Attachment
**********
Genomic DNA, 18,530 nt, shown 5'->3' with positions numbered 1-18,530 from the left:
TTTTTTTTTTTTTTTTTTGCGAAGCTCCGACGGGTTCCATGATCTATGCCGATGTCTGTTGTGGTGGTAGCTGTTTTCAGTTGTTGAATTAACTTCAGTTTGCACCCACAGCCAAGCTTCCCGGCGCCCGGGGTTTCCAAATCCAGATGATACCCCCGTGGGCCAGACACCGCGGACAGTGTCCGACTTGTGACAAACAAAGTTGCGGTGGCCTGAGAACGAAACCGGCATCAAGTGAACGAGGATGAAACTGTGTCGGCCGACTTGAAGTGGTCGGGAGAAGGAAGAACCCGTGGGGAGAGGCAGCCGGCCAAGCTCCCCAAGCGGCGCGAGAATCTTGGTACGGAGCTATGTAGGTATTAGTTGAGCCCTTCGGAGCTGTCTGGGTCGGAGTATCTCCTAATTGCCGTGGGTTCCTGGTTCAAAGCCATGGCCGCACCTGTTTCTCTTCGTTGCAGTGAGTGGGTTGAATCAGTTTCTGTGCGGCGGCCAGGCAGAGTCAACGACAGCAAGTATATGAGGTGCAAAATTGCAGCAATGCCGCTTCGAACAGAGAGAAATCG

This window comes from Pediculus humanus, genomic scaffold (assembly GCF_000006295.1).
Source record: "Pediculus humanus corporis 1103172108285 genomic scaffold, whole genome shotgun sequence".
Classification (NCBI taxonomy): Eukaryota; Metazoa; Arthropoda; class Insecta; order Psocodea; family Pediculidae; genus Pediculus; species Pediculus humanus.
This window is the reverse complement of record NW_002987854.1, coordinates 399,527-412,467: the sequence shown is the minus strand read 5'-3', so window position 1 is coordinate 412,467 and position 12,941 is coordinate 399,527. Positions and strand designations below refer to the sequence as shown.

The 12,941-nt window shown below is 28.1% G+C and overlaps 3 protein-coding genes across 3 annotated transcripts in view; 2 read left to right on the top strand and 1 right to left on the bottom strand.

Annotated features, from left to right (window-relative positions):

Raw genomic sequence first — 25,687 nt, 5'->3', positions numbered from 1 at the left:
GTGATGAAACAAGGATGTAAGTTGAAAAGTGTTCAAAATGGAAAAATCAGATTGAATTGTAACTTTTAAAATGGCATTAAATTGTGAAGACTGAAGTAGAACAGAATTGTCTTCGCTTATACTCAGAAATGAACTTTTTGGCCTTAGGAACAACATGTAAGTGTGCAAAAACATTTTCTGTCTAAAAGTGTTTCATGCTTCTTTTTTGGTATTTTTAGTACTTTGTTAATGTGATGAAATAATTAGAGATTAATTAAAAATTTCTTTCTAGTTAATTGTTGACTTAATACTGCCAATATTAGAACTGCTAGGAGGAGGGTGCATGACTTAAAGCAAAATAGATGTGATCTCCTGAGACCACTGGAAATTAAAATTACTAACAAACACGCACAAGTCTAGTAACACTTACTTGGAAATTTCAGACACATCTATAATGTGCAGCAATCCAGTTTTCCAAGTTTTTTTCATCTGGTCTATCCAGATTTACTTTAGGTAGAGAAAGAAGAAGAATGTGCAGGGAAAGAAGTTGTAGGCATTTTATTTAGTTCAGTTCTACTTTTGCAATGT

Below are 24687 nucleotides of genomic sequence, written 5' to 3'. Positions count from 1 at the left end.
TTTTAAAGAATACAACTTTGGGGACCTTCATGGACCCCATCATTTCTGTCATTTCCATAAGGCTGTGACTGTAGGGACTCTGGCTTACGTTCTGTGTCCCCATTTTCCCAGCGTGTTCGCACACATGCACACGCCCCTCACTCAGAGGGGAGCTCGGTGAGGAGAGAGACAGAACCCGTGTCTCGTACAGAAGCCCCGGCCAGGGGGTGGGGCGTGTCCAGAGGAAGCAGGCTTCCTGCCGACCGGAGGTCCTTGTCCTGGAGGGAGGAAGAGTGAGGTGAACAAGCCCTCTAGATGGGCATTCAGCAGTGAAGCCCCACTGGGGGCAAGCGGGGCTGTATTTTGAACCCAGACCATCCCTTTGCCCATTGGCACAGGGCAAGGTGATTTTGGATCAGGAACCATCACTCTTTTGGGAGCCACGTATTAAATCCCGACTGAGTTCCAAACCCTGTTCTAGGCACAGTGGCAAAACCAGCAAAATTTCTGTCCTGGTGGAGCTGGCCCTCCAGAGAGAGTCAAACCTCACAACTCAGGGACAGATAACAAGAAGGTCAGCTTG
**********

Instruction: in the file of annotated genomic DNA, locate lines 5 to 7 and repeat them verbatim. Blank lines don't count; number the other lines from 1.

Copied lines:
Classification (NCBI taxonomy): Eukaryota; Metazoa; Arthropoda; class Insecta; order Psocodea; family Pediculidae; genus Pediculus; species Pediculus humanus.
This window is the reverse complement of record NW_002987854.1, coordinates 399,527-412,467: the sequence shown is the minus strand read 5'-3', so window position 1 is coordinate 412,467 and position 12,941 is coordinate 399,527. Positions and strand designations below refer to the sequence as shown.

The 12,941-nt window shown below is 28.1% G+C and overlaps 3 protein-coding genes across 3 annotated transcripts in view; 2 read left to right on the top strand and 1 right to left on the bottom strand.